In my thesis, and frequently on this blog, I am at pains to stress that the ALP's problems are not fundamentally about leadership, messages, narratives and all that stuff.
Problems in these areas are symptoms of deeper problems they are not causes.
For a time during the Hawke and Keating Governments, I managed a government program called the Australian Best Practice Management Program.
This experience exposed me to the thinking of W. Edwards Deming, the great American management thinker who influenced the development of post-war Japanese manufacturing.
Deming savaged people who thought they could get improved quality and productivity out of deeply flawed systems. It is not the workers who are the problem, it is the systems and the managers who design and administer them. Improve the system, through deep knowledge of it, and productivity and quality must improve.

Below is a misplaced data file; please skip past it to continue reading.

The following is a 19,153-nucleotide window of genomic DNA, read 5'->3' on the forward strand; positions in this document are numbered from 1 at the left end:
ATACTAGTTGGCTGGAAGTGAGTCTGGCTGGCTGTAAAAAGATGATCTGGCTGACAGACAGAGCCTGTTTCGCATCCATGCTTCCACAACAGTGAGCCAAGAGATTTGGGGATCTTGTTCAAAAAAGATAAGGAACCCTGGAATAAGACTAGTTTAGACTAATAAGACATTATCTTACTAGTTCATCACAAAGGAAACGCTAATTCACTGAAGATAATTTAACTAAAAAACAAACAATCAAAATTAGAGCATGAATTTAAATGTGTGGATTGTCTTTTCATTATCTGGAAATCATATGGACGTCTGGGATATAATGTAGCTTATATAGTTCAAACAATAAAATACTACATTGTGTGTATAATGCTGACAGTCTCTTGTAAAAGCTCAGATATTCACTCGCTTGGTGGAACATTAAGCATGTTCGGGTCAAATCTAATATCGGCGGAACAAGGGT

To me this is an article of faith. It seems obvious to me and probably to you too.
Yet when people come to thinking about what's wrong with the ALP, and how to improve it, they revert to the sort of shallow thinking that Deming attacked so brilliantly.
People say the way in which candidates are selected doesn't matter. They think the ALP just needs a better narrative on some other faddish tosh.
Anyone inulcated with Deming's thought, knows that nothing could be further from the truth.
Political parties are systems and processes designed to mediate between the voters and parliamentarians - what we see on display now in NSW and federally is what happens when those systems break down.
The ALP's systems are like post-war American manufacturing, far too tolerant of failure and poor quality.